Q: I am a passionate traveler and one of my goals is to explore new ways of writing about the world that help people feel less fearful, more curious and more connected in our humanity, -- truth in travel. I love how you describe a career in journalism to be, “Above all to try and make a difference. This requires a passionate and focused mindset.” If I traveled to Namibia today what would I discover about the people or the fabric of this nation? What myths could I dispel? What kind of story do you think could encourage connection?
A: You’d probably discover much what I’ve said above. Namibia in fighting for its independence was brave and people were prepared to pay the highest price and sacrifice for self-determination. Today unfortunately, feelings of entitlement have taken over, leading to a large amount of selfishness and greed and a very materialistic society. Yet the gap between rich and poor is greater than ever - the truly disadvantaged (black people) of today are the same as they were yesterday - it is just the elite who have largely changed colour. The nation is free now, in a sense, and the constitution accords most Namibians basic human rights. This in itself is a big improvement on the past, but it hasn’t meant as much to the truly disadvantaged who are robbed of access, through keeping them in poverty and largely speaking, ignorance..
Q: Last question. While researching you for this interview, I wasn’t able to find information about the places you’ve traveled in the world. Is there a particular country or culture that you have not experienced, but feel drawn too? If so, can you describe what you find compelling, and what you’d hope to learn from sharing a meal with someone who lives there?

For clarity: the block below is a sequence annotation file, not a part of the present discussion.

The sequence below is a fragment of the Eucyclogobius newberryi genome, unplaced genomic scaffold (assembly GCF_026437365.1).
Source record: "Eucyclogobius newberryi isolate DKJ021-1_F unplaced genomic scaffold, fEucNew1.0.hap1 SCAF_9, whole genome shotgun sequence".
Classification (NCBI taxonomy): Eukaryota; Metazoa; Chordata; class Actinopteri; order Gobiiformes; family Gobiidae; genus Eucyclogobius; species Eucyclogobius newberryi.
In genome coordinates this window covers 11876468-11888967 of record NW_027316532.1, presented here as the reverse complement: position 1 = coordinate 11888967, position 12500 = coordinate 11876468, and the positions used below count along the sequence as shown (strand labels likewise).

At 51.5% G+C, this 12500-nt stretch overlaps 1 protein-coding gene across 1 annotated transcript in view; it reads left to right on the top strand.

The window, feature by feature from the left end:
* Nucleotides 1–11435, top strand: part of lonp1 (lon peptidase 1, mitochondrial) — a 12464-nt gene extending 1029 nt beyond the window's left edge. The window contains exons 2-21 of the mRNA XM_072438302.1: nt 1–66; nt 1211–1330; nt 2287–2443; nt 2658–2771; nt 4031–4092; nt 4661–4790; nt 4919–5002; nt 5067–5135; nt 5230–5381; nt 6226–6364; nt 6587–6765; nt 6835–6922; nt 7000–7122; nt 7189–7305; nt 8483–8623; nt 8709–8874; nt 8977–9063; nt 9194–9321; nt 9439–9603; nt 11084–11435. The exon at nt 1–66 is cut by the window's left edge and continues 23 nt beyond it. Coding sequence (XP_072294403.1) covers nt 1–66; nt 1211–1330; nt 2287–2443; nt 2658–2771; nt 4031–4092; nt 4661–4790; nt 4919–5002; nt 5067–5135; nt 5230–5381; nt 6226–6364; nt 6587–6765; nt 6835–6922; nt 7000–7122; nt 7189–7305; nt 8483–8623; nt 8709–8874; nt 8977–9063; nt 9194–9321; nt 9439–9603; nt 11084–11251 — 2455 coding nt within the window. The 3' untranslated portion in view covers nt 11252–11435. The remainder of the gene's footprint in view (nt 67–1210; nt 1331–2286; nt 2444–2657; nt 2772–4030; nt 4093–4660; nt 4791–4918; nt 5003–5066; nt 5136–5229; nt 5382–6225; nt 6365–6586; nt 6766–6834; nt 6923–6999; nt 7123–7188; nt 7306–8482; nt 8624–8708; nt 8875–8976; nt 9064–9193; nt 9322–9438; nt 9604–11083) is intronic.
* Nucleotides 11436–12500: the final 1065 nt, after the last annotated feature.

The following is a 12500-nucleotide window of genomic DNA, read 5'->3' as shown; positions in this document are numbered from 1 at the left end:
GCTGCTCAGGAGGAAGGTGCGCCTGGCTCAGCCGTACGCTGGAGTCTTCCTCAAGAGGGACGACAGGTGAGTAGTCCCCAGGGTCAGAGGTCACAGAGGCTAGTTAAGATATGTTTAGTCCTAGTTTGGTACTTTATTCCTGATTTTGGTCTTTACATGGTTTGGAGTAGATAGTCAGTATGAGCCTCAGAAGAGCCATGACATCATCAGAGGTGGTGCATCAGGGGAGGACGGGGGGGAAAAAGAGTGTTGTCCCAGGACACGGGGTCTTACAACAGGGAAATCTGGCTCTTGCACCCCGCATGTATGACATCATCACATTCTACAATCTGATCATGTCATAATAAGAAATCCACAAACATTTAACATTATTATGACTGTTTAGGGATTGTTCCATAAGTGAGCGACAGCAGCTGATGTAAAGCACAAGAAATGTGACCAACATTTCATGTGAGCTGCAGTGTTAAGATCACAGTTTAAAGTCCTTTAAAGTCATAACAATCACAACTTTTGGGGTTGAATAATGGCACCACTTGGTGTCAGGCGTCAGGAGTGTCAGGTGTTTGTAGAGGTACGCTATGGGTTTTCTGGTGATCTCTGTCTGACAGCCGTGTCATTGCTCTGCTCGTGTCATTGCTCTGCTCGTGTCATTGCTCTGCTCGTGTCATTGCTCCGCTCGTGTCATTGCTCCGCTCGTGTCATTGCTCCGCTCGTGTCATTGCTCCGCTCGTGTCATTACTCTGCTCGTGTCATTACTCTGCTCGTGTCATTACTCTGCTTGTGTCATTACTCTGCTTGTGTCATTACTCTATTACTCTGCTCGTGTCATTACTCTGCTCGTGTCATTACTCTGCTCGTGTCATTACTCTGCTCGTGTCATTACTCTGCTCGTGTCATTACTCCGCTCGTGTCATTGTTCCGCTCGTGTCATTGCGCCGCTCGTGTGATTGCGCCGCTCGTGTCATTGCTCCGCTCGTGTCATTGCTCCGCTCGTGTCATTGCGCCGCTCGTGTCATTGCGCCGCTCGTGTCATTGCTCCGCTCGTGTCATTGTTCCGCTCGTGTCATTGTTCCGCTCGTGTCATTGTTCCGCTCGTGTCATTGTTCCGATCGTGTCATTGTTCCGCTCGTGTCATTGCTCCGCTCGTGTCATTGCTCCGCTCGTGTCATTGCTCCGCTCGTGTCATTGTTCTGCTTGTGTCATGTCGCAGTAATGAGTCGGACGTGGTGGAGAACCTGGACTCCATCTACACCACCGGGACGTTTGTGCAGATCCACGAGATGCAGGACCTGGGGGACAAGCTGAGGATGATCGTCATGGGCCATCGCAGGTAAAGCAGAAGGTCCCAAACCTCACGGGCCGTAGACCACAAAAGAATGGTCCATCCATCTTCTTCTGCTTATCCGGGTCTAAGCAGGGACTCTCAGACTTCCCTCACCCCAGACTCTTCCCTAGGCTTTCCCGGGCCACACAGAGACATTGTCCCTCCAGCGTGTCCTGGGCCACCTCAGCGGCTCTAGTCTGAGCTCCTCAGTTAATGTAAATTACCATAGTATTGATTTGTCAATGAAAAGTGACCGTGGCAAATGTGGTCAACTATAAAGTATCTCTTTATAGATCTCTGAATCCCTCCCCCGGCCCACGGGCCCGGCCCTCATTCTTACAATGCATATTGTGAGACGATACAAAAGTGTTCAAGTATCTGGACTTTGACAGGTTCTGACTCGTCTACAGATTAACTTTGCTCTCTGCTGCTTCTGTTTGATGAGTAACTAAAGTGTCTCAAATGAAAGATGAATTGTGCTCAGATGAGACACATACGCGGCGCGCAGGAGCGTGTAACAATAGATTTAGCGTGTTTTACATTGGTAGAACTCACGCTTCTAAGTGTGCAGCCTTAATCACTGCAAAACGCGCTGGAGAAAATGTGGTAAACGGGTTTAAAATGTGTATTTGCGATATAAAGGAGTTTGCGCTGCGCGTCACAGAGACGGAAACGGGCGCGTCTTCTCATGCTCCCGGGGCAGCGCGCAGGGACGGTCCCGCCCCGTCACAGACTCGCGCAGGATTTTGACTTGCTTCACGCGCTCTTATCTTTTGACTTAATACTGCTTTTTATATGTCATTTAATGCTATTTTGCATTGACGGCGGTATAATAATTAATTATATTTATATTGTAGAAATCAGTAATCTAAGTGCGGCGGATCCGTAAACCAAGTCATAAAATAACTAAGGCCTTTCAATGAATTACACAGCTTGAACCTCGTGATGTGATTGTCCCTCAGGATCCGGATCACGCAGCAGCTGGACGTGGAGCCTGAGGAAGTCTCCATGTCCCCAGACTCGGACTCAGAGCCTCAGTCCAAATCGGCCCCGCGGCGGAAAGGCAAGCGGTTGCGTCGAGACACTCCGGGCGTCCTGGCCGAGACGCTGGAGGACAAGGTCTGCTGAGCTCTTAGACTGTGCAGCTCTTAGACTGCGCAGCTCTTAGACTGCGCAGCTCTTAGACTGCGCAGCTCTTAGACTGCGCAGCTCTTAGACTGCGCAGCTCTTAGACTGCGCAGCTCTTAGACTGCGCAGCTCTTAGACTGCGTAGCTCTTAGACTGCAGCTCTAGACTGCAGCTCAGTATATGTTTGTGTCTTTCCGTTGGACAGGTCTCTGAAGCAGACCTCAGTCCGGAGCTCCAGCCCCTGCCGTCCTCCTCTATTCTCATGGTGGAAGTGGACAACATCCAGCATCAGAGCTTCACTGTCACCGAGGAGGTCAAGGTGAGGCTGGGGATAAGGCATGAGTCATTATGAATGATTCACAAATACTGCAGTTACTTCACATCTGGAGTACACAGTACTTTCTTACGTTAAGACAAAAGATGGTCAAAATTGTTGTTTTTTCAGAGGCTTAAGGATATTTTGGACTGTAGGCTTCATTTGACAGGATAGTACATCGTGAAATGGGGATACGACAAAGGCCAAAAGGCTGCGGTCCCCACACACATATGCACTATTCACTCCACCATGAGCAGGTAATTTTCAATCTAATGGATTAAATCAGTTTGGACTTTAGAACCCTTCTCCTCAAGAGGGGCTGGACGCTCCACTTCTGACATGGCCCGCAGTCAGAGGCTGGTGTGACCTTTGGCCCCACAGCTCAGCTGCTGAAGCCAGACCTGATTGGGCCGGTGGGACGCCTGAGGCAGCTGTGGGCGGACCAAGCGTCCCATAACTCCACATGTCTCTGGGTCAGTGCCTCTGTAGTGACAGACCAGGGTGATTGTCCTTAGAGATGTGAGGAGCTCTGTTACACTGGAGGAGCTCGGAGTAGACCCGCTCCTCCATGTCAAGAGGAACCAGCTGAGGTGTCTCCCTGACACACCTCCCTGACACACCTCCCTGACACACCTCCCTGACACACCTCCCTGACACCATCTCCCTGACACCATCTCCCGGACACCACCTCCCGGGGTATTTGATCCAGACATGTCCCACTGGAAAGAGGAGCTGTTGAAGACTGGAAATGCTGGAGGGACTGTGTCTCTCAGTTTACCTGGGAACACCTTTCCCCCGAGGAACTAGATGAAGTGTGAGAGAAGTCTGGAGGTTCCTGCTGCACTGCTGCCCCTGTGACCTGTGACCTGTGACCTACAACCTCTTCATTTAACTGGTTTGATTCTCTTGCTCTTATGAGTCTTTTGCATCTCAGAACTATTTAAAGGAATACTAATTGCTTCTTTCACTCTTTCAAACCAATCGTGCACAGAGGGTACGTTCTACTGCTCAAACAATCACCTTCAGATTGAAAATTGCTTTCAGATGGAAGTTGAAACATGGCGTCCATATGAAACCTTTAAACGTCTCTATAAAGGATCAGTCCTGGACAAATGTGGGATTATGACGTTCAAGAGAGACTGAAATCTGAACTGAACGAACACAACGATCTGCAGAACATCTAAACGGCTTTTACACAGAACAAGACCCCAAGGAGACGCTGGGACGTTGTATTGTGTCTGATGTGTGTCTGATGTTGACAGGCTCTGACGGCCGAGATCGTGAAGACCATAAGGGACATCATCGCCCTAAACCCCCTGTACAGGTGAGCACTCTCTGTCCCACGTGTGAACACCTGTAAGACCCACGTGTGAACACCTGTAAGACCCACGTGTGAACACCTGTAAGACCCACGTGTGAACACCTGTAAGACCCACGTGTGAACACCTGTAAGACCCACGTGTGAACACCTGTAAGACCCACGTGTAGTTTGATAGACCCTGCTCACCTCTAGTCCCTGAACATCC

A: I’ve traveled quite extensively in the past four decades. I’ve been impressed by the level of democracy and caring for people, in Sweden, for example, and Finland as well. I’m impressed by the fact the broad majority of people in that country have the basics. It's always what I wanted for Namibia. I was encouraged when I interviewed Sam Nujoma 30 years ago and he said that he wanted Namibia to be ‘the first success story in Africa’. That was precisely what I wanted too. I’ve been fascinated visiting the former Soviet countries, Kazakhstan, Ukraine among others. There are many similarities in our respective histories of being governed by outsiders and living in undemocratic societies. We, like them, were never fully prepared or practised for the transition to democracy, and especially there, it resulted in something of a free-for-all in terms of trying to get the good things in life (and I suppose there’s nothing inherently wrong with people wanting better) but it gave rise to a culture in which those hard fought for democratic rights weren’t as important as one may have hoped they would be in building more caring societies.
Follow Gwen on Twitter for her personal insights about Africa.